Critical agency in education: a Foucauldian perspective
While the neoliberal order is associated with the economy, government and globalisation, as
a form of governmentality it effects a particular subjectivity. The subject is the terrain
where the contest of control plays out. The subject is drawn into the seductive power of
performativity which dictates its agency, desires and satisfactions and from which escape is
difficult to imagine. Neoliberalism is particularly interested in an education which provides
it with the much needed powers of production and consumption. This dependency of the
neoliberal order on a particular kind of agential subjectivity is also its weakness because of
the indeterminacy of the self. Within this openness of the human subject lies the possibility
to be different and to escape any form of subjectification. Foucault’s account of the critical
agent portrays a form of difference that opposes and transcends neoliberal ordering.
Foucault finds the principle of practices of freedom in the Greco-Roman ethics of the care
for the self. It is an ethics where the subject gains control of itself through the ascetic and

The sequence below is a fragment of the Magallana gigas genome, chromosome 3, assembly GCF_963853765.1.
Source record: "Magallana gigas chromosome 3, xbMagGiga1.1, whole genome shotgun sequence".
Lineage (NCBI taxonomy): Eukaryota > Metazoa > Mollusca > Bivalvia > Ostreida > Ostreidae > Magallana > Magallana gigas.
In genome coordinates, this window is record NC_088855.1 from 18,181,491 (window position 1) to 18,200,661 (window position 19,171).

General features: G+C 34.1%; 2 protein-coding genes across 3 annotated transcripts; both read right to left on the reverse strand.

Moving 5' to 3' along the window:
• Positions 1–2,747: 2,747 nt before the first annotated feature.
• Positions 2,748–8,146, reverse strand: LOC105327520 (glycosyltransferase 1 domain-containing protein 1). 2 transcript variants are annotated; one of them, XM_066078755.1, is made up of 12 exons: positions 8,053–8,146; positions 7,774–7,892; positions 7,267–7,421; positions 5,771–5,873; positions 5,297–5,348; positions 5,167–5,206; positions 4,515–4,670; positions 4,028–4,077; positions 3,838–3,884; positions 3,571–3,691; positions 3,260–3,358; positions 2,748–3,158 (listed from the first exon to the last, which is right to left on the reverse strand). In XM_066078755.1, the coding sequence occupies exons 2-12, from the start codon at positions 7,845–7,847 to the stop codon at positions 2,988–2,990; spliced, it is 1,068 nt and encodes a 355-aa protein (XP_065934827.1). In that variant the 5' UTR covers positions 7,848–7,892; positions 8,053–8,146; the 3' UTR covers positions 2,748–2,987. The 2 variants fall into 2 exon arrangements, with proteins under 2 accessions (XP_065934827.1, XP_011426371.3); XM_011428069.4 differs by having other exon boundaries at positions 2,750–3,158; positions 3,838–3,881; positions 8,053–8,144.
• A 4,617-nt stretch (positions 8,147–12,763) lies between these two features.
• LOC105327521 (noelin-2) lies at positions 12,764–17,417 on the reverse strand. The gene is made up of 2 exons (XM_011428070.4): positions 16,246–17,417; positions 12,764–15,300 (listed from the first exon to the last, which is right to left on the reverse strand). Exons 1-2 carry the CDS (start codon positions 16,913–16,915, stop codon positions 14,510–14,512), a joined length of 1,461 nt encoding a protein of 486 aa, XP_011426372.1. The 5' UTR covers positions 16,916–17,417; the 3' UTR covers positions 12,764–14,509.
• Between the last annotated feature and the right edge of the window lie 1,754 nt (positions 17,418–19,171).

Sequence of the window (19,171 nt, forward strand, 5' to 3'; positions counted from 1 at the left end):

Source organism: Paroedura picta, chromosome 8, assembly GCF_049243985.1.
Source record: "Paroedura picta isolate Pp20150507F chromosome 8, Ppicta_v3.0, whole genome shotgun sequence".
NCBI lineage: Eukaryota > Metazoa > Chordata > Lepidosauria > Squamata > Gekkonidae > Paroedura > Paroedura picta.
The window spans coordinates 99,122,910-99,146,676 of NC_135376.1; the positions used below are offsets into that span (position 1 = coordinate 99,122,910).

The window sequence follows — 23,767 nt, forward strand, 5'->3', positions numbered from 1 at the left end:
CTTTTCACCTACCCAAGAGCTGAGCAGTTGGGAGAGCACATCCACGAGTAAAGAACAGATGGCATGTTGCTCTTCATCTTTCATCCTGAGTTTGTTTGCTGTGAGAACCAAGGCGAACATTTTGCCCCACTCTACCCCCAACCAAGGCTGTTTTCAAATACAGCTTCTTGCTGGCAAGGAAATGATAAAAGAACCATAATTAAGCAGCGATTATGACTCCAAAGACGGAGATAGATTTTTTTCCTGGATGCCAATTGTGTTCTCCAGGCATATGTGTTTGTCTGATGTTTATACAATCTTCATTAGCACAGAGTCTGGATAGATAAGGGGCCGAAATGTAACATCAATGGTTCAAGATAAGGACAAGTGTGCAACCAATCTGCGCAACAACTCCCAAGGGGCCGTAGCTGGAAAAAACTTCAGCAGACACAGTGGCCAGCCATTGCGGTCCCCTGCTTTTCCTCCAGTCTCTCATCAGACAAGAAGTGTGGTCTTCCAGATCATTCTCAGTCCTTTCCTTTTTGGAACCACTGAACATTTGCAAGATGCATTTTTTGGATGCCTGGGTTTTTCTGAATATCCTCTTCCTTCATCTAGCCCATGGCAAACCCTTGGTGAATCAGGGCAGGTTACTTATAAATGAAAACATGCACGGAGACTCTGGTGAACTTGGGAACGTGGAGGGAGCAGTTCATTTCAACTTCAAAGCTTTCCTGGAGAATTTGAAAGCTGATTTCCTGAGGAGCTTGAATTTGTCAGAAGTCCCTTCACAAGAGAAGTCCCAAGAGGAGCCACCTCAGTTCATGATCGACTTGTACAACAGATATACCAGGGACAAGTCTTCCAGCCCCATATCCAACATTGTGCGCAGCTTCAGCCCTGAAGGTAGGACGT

reflective attention in relation to available ethical codes and with the guidance of a ‘master’.
Such as strong sense of the self is the basis for personal and social transformation against
neoliberal colonisation. The development of critical agency in education is subsequently
investigated in the light of Foucault’s notions of agency and freedom. The contest of the
subject is of particular importance to education interested in the development of critical
agency. The critical agent is not only one who could identify and analyse regimes of power,
but also one who could imagine different modes of being, and who could practice freedom
in the enactment of an alternative mode of being. The educational implications are explored
in relation to the role of the teacher and pedagogical processes.
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